- Economist Intelligence Unit ranks Singapore high on "where-to-be-born" list
- Nearly half of 15 former Soviet republics trail Singapore as "emotionless" in Gallup survey
- Singapore boasts a 1.9% jobless rate, high per capita GDP
- Philippines, meanwhile, registers as most emotional nation
The most emotionless society is Singapore's despite its reputation for being among the world's richest, a new survey has revealed.
Gallup looked at 150 countries where about 1,000 residents were asked whether they experienced five positive and five negative emotions a lot during the course of a day. The results were based on interviews taken over a three-year period.
Questions included whether people felt well-rested or enjoyment, smiled and laughed or felt worry, sadness, stress or anger.
The 36% in Singapore who reported feeling anything is the lowest in the world, the Washington-based research and analytics organization found. This figure is an aggregation of data from 2009-2011; in Gallup's latest measure taken last year, just 30% of those surveyed in Singapore felt anything at all.
"The implications for an emotionless society are significant," wrote Jon Clifton, a partner at Gallup and director of the Gallup Government Group. "To continue to be competitive in today's world, Singapore must begin focusing on behavioral-based indicators that move beyond GDP.
"The bottom line is that Singaporeans are productive, highly disciplined citizens who are not enjoying their lives much," he wrote in an accompanying article for the Gallup Business Journal. "This culture has won historically, but it will not move to the next level until its leadership takes wellbeing seriously."
Trailing right behind Singapore were nearly half of the 15 former Soviet republics: Georgia and Lithuania, with 37%; and Russia, Ukraine, Belarus, Kazakhstan and Kyrgyzstan, with 38%.
Tying at 38% were Madagascar and Nepal.
The Philippines, meanwhile, registered as the most emotional nation, with 60% of those interviewed responding "yes" to experiencing a lot of feelings daily.
Also scoring high were Latin American nations, with 10 of its nations -- led by El Salvador -- sharing top spots with Bahrain, Oman, Canada and the United States.
Absent from the list is Bhutan, whose 4th king first coined the term "Gross National Happiness," declaring in 1972 that it was more important than Gross National Product.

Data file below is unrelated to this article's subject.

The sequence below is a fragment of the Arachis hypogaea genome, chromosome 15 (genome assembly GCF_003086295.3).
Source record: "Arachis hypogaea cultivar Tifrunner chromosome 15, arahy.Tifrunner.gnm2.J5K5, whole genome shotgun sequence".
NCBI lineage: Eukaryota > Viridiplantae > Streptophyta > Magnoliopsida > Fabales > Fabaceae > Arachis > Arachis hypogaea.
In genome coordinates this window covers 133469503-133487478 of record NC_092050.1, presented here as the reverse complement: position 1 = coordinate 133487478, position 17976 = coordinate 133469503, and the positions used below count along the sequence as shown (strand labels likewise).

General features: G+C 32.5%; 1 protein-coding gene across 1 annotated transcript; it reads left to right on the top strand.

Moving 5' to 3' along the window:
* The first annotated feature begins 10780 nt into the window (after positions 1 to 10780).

The country now has a Gross National Happiness (GNH) Commission with a mandate to pursue that objective.
The country's latest GNH Index measures happiness based on 33 indicators grouped among nine domains: psychological wellbeing, health, time use, education, cultural diversity and resilience, good governance, community vitality, ecological diversity and resilience, and living standards.
Reflecting the growing need to address happiness, The Earth Institute at Columbia University published the first ever World Happiness Report commissioned for the U.N. Conference on Happiness in April. It reviews the state of happiness in the world today, the causes of happiness and misery, and policy implications.
The report was in answer to a resolution adopted last year by the U.N. General Assembly declaring "the pursuit of happiness is a fundamental human goal" embodying the spirit of the 2015 Millennium Development Goals. This year the U.N. declared March 20 of each year as the International Day of Happiness.
Last month the Organization for Economic Co-operation and Development, which represents 34 countries, dedicated its fourth forum in New Delhi, India, to measuring well-being. The OECD's Better Life Index compares well-being across countries based on 11 topics identified as essential.
It's another indication that there's more to life or success than wealth, and that measuring a nation on GDP alone can go only so far.
Still, the Economist Intelligence Unit has named Singapore one of the best countries to be born in 2013.
Ranked sixth on an index topped by Switzerland, Singapore was cited along with Hong Kong, ranked 10th, as being "well-known for their wealth, stability and relatively low levels of corruption," said Susan Evans, an analyst.
"One determining factor of future life satisfaction for their residents, which is less easy to predict, will be the trajectory of civil freedoms," she added in a press release.
The index looked at as many as 11 indicators, including GDP per head, life expectancy at birth, quality of family life, the state of political freedoms, job security, climate, safety, community life, governance and gender equality.
Among the 80 countries covered, Nigeria ranked last.